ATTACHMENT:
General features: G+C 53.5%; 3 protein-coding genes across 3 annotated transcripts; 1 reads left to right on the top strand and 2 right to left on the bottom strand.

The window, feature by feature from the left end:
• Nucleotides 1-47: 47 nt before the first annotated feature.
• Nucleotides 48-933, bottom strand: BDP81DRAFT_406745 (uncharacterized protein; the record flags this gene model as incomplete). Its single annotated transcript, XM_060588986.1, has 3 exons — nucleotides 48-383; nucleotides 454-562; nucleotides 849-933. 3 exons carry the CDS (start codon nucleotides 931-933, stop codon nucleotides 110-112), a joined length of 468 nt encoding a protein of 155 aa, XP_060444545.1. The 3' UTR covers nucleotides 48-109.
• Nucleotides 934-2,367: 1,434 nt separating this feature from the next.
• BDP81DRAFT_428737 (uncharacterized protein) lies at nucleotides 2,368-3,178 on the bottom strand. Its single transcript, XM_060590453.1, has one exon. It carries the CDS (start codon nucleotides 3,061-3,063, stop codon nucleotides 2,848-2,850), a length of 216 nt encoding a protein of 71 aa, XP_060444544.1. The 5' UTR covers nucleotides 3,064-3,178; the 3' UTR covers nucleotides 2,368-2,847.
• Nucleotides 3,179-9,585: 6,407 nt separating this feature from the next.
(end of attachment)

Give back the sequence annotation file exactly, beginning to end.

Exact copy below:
General features: G+C 53.5%; 3 protein-coding genes across 3 annotated transcripts; 1 reads left to right on the top strand and 2 right to left on the bottom strand.

The window, feature by feature from the left end:
• Nucleotides 1-47: 47 nt before the first annotated feature.
• Nucleotides 48-933, bottom strand: BDP81DRAFT_406745 (uncharacterized protein; the record flags this gene model as incomplete). Its single annotated transcript, XM_060588986.1, has 3 exons — nucleotides 48-383; nucleotides 454-562; nucleotides 849-933. 3 exons carry the CDS (start codon nucleotides 931-933, stop codon nucleotides 110-112), a joined length of 468 nt encoding a protein of 155 aa, XP_060444545.1. The 3' UTR covers nucleotides 48-109.
• Nucleotides 934-2,367: 1,434 nt separating this feature from the next.
• BDP81DRAFT_428737 (uncharacterized protein) lies at nucleotides 2,368-3,178 on the bottom strand. Its single transcript, XM_060590453.1, has one exon. It carries the CDS (start codon nucleotides 3,061-3,063, stop codon nucleotides 2,848-2,850), a length of 216 nt encoding a protein of 71 aa, XP_060444544.1. The 5' UTR covers nucleotides 3,064-3,178; the 3' UTR covers nucleotides 2,368-2,847.
• Nucleotides 3,179-9,585: 6,407 nt separating this feature from the next.